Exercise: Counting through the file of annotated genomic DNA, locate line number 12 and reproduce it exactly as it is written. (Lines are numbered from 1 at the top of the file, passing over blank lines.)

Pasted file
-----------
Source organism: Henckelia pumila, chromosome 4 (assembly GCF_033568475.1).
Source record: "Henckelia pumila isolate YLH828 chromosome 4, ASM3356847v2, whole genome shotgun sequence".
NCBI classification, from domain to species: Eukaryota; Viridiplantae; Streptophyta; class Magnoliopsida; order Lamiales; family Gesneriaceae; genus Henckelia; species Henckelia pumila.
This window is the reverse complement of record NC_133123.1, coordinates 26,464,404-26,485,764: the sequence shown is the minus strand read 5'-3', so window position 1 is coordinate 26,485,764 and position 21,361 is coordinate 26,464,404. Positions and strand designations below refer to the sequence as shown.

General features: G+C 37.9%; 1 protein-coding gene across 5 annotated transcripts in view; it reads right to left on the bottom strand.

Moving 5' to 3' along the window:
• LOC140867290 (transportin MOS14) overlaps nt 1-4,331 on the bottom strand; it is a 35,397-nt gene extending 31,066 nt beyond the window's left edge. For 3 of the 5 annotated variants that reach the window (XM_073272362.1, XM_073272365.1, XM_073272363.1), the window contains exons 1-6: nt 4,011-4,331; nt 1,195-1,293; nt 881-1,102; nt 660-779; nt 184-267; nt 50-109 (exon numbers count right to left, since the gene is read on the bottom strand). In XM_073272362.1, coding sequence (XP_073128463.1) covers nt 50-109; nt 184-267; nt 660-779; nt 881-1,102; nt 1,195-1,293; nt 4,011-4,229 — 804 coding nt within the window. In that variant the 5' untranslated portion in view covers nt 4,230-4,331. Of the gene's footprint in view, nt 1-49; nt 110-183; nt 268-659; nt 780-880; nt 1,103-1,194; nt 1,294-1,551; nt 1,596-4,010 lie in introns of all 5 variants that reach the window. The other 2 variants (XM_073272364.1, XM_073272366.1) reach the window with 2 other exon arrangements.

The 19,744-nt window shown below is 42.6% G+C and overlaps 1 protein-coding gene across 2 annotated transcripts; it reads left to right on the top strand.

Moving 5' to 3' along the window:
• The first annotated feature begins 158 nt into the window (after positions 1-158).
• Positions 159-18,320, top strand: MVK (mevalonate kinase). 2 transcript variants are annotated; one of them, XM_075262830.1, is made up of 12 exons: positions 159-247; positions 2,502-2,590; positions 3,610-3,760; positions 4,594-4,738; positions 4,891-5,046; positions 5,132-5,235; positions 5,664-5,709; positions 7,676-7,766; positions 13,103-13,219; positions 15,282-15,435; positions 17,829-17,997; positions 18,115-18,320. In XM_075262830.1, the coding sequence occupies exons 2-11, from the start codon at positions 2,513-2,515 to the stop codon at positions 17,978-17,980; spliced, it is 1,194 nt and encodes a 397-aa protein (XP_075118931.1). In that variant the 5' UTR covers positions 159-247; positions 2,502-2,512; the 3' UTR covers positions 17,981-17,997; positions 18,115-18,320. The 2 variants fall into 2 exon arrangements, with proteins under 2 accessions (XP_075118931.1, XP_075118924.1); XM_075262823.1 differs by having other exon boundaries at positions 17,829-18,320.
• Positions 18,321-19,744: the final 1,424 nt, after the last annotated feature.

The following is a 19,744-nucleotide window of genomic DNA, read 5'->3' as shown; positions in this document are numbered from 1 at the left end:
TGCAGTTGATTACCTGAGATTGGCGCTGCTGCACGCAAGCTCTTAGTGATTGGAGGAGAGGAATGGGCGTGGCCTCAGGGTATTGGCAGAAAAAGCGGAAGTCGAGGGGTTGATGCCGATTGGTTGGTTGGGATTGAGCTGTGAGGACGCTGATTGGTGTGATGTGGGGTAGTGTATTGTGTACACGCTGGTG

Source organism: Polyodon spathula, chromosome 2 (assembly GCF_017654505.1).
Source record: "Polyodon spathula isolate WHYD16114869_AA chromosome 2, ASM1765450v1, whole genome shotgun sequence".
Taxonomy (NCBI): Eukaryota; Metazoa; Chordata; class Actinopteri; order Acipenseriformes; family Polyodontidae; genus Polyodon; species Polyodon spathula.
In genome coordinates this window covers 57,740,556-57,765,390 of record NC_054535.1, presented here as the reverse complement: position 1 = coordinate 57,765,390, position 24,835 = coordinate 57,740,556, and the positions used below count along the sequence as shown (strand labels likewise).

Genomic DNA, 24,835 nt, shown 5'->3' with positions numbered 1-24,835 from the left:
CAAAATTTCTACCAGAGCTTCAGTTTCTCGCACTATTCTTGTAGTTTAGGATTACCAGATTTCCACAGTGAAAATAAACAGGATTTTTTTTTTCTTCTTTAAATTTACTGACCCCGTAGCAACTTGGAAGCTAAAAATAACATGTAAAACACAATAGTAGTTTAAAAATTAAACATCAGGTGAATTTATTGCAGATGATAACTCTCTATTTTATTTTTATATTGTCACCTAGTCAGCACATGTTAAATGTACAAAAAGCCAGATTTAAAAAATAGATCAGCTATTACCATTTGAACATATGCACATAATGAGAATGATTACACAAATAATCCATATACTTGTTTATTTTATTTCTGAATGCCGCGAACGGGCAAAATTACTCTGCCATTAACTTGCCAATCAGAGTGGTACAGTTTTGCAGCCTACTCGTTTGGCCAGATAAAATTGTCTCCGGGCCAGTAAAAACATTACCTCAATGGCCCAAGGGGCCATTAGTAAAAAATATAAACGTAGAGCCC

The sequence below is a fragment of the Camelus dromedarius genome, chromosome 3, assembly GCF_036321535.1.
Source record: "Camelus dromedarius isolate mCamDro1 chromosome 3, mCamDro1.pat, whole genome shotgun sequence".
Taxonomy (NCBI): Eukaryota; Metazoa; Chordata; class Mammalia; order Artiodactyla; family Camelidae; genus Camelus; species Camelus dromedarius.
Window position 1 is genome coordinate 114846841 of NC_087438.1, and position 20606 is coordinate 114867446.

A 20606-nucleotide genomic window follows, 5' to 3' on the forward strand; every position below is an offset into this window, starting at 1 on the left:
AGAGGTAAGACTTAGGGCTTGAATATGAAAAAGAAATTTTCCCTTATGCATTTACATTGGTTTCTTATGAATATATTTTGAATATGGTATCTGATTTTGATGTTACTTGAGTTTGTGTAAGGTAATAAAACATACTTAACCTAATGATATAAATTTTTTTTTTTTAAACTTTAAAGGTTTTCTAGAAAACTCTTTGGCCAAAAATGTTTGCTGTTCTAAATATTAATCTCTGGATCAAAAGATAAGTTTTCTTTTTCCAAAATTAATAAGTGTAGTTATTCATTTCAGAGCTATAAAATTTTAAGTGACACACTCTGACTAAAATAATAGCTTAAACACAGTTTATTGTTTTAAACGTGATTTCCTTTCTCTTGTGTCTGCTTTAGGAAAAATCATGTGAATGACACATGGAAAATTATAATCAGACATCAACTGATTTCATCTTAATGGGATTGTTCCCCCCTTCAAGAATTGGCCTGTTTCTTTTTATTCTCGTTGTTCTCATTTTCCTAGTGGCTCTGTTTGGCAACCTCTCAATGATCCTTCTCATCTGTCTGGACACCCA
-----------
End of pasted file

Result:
• Positions 18,321-19,744: the final 1,424 nt, after the last annotated feature.